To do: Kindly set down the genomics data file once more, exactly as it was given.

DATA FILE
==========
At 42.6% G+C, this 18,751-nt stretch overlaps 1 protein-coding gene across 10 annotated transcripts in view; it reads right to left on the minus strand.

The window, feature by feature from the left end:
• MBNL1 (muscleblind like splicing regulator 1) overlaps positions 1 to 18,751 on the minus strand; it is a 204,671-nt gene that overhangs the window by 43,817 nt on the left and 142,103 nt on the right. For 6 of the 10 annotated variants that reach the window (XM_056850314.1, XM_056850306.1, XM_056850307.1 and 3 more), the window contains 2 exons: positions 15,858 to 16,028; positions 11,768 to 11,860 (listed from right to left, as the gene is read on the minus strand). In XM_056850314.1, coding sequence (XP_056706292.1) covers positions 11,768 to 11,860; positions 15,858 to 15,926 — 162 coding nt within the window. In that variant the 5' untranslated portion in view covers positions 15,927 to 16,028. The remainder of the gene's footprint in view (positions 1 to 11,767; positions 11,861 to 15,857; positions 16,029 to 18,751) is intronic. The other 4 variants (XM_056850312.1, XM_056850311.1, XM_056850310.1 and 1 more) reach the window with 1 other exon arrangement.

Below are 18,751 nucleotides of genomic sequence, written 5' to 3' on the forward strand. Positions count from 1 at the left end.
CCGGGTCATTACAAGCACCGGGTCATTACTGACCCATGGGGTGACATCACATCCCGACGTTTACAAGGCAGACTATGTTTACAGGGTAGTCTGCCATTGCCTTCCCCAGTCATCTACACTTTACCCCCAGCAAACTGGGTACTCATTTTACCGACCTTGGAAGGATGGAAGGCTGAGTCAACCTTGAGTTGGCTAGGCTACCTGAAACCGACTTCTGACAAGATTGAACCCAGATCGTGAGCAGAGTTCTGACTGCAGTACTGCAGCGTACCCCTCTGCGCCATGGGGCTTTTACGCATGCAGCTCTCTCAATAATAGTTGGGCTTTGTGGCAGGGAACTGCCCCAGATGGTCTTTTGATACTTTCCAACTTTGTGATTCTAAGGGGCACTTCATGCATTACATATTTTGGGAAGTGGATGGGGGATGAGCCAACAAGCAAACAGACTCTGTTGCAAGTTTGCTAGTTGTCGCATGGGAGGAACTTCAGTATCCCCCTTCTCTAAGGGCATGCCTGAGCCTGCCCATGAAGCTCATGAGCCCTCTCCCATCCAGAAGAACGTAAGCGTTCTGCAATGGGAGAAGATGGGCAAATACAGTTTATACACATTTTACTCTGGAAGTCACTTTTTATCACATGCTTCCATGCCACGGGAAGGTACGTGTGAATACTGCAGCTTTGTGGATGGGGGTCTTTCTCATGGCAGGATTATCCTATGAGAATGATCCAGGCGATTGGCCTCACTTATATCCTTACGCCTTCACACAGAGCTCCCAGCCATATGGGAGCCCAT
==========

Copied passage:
At 42.6% G+C, this 18,751-nt stretch overlaps 1 protein-coding gene across 10 annotated transcripts in view; it reads right to left on the minus strand.

The window, feature by feature from the left end:
• MBNL1 (muscleblind like splicing regulator 1) overlaps positions 1 to 18,751 on the minus strand; it is a 204,671-nt gene that overhangs the window by 43,817 nt on the left and 142,103 nt on the right. For 6 of the 10 annotated variants that reach the window (XM_056850314.1, XM_056850306.1, XM_056850307.1 and 3 more), the window contains 2 exons: positions 15,858 to 16,028; positions 11,768 to 11,860 (listed from right to left, as the gene is read on the minus strand). In XM_056850314.1, coding sequence (XP_056706292.1) covers positions 11,768 to 11,860; positions 15,858 to 15,926 — 162 coding nt within the window. In that variant the 5' untranslated portion in view covers positions 15,927 to 16,028. The remainder of the gene's footprint in view (positions 1 to 11,767; positions 11,861 to 15,857; positions 16,029 to 18,751) is intronic. The other 4 variants (XM_056850312.1, XM_056850311.1, XM_056850310.1 and 1 more) reach the window with 1 other exon arrangement.

Below are 18,751 nucleotides of genomic sequence, written 5' to 3' on the forward strand. Positions count from 1 at the left end.
CCGGGTCATTACAAGCACCGGGTCATTACTGACCCATGGGGTGACATCACATCCCGACGTTTACAAGGCAGACTATGTTTACAGGGTAGTCTGCCATTGCCTTCCCCAGTCATCTACACTTTACCCCCAGCAAACTGGGTACTCATTTTACCGACCTTGGAAGGATGGAAGGCTGAGTCAACCTTGAGTTGGCTAGGCTACCTGAAACCGACTTCTGACAAGATTGAACCCAGATCGTGAGCAGAGTTCTGACTGCAGTACTGCAGCGTACCCCTCTGCGCCATGGGGCTTTTACGCATGCAGCTCTCTCAATAATAGTTGGGCTTTGTGGCAGGGAACTGCCCCAGATGGTCTTTTGATACTTTCCAACTTTGTGATTCTAAGGGGCACTTCATGCATTACATATTTTGGGAAGTGGATGGGGGATGAGCCAACAAGCAAACAGACTCTGTTGCAAGTTTGCTAGTTGTCGCATGGGAGGAACTTCAGTATCCCCCTTCTCTAAGGGCATGCCTGAGCCTGCCCATGAAGCTCATGAGCCCTCTCCCATCCAGAAGAACGTAAGCGTTCTGCAATGGGAGAAGATGGGCAAATACAGTTTATACACATTTTACTCTGGAAGTCACTTTTTATCACATGCTTCCATGCCACGGGAAGGTACGTGTGAATACTGCAGCTTTGTGGATGGGGGTCTTTCTCATGGCAGGATTATCCTATGAGAATGATCCAGGCGATTGGCCTCACTTATATCCTTACGCCTTCACACAGAGCTCCCAGCCATATGGGAGCCCAT